In the world of landscape design, there are often big differences in the way that a back yard is designed versus the front yard. The front yard is all about curb appeal, while the back yard can be a place for outdoor living, gardening, water features, and more.

In front and back yard landscaping, landscape designers want to define outdoor spaces, establishing areas that function independently but also fit into the holistic landscape picture.

Let’s look at some of the different goals and design ideas for each of these spaces.

Front Yard Landscaping: What Are the Goals?

As mentioned, the top goal for any front yard is curb appeal. The front is, of course, the first impression so many homeowners want to add some attractive plants, trees, and flowers that offer a cohesive look. The landscaping here should frame the home and offer a pleasing view.

The front yard may also be a place where you want to define borders. Instead of a fence, homeowners might choose to use landscaping instead to demonstrate where their property begins and their neighbor’s ends.

Another goal of front yard design may be privacy, which is a bit harder to do in the front than the back. Some homeowners will bring this up in their discussion with you about design. It’s your job to figure out how to add privacy while staying within the concept of the rest of the yard.

Front Yard Design Ideas

As a landscape designer, you’re dealing with more limitations in the front yard, and the house itself has to be accented by what you do, not overshadowed by it. There are several different areas to touch on in the front yard including arrival areas, porches, and areas that need a buffer from neighbors or the road.

Arrival Areas

These would be your driveway and front walkway. There are lots of ways to line a driveway, depending on how long it is. With longer driveways, you can layer plants along the way—leading up to the actual arrival at the home. Some long driveways may have flowers, shrubs, and trees along the way.

For shorter driveways, try some vibrant colors to catch the eye and elegantly frame the area. You could also use shrubs here, but you probably won’t have room for trees.

Next are walkways. You can add hardscaping accents here like pavers, rocks, and stones as an alternative to greenery. Walkways are a perfect area for lighting too so that visitors have a clear path in the evening.

Walkways can be lined with plants as well, but you should keep these simple and short so that the area isn’t prone to overgrowth.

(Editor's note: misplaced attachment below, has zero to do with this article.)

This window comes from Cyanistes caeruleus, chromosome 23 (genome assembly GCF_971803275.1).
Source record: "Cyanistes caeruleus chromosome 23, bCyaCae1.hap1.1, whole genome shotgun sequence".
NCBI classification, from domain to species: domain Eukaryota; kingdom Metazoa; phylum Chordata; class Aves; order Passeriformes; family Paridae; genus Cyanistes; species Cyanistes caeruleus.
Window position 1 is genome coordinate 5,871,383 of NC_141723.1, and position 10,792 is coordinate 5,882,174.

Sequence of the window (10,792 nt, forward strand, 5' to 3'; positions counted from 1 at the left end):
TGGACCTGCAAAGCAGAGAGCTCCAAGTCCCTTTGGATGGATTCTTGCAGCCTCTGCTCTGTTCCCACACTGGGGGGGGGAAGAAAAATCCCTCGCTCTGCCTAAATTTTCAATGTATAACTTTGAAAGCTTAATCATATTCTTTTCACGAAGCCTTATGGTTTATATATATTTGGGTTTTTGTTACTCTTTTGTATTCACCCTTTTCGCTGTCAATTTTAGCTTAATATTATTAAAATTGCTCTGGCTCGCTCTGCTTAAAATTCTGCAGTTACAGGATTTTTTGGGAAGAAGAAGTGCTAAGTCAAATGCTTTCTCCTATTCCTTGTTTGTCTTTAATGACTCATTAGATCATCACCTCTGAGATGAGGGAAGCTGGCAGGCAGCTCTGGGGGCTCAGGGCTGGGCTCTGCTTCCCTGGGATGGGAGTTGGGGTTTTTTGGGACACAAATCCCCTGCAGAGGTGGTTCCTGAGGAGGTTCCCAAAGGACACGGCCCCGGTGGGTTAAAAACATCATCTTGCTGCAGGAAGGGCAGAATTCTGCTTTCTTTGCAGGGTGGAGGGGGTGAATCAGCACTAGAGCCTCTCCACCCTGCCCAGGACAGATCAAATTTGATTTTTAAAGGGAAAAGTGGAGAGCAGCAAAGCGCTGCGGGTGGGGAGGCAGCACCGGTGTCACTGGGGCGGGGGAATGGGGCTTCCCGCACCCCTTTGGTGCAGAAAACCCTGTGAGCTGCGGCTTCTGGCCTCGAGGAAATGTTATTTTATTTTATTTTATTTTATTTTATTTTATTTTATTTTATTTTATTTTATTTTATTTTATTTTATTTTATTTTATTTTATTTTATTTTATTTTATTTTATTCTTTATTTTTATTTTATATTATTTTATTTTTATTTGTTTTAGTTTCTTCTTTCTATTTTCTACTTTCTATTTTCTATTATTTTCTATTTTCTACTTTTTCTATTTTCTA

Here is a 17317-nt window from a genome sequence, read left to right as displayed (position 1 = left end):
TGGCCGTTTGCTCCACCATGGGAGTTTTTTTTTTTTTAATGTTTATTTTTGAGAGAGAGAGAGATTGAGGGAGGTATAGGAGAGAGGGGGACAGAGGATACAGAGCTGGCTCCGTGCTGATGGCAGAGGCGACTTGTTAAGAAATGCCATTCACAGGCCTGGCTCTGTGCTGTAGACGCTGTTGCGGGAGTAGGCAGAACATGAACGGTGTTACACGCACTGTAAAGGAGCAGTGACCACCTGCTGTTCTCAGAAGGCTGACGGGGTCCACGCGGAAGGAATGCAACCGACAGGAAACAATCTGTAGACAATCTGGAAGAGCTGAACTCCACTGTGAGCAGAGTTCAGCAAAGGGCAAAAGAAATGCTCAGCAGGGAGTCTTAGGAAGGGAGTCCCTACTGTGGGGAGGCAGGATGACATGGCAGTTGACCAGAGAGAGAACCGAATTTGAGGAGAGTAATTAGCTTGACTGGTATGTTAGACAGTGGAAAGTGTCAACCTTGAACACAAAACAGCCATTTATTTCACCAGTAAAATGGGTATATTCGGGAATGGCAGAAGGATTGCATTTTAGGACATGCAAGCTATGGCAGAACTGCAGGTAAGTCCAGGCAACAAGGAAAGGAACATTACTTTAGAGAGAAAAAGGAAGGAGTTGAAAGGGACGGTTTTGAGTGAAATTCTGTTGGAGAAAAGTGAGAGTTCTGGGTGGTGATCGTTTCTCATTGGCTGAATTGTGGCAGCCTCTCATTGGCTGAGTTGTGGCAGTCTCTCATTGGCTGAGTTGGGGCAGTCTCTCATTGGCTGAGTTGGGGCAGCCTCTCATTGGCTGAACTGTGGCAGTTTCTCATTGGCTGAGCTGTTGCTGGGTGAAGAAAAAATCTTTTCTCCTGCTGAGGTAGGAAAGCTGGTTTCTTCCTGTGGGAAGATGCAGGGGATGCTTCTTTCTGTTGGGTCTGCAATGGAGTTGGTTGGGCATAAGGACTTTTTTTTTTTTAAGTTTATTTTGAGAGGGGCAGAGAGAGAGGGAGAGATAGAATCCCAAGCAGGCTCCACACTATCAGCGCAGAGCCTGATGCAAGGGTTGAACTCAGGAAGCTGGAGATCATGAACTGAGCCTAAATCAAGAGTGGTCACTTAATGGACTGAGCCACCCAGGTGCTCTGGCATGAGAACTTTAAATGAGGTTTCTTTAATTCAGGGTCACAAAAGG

Curb Appeal: How to Create a Grand First Impression

Enhance curb appeal with a statement by framing views of the home with sprawling trees and planted beds that are layered and tiered. You’ll want to establish a focal point in the landscape that then leads the eye to the house itself.

Every plant used to frame the home should complement the architecture, whether that be large white flowers for modern homes or a bounty of color for whimsical ones.

Privacy and Seclusion

Most homeowners want space between their home and the street or the neighbors. It can be tricky to create this buffer without it looking cluttered. Use a combination of low border beds and garden walls with taller plants to act as a screen.

Back Yards: Creating Tranquil Outside Living Spaces

The back yard is quite different than the front. It’s much more private and spacious, and you don’t have to contend with as many factors. There is really an opportunity to do just about anything in the back yard.

Some of the most popular and creative concepts include:

  • Unique water features—think beyond traditional fountains or ponds with modern accents and bright colors
  • Creating a room-like feel—the outside has now become an extension of the home, so there is often the desire for areas to feel like rooms. To do this, you can create borders with plants that designate certain areas
  • Flowing gardens—there is more room in the back yard to have larger, more enticing gardens. Use layering to create visual interest and play with color (or go neutral if your clients prefer a more contemporary look)
  • Borders—the back yard also has a need for borders, which can be created with fences, but it’s nice to add some small trees or larger plants as an accent to the fences to make the space look more natural

Front yard and back yard landscape designs are different, based on multiple aspects, so they should be designed differently. Incorporate some of these tips into your next design.

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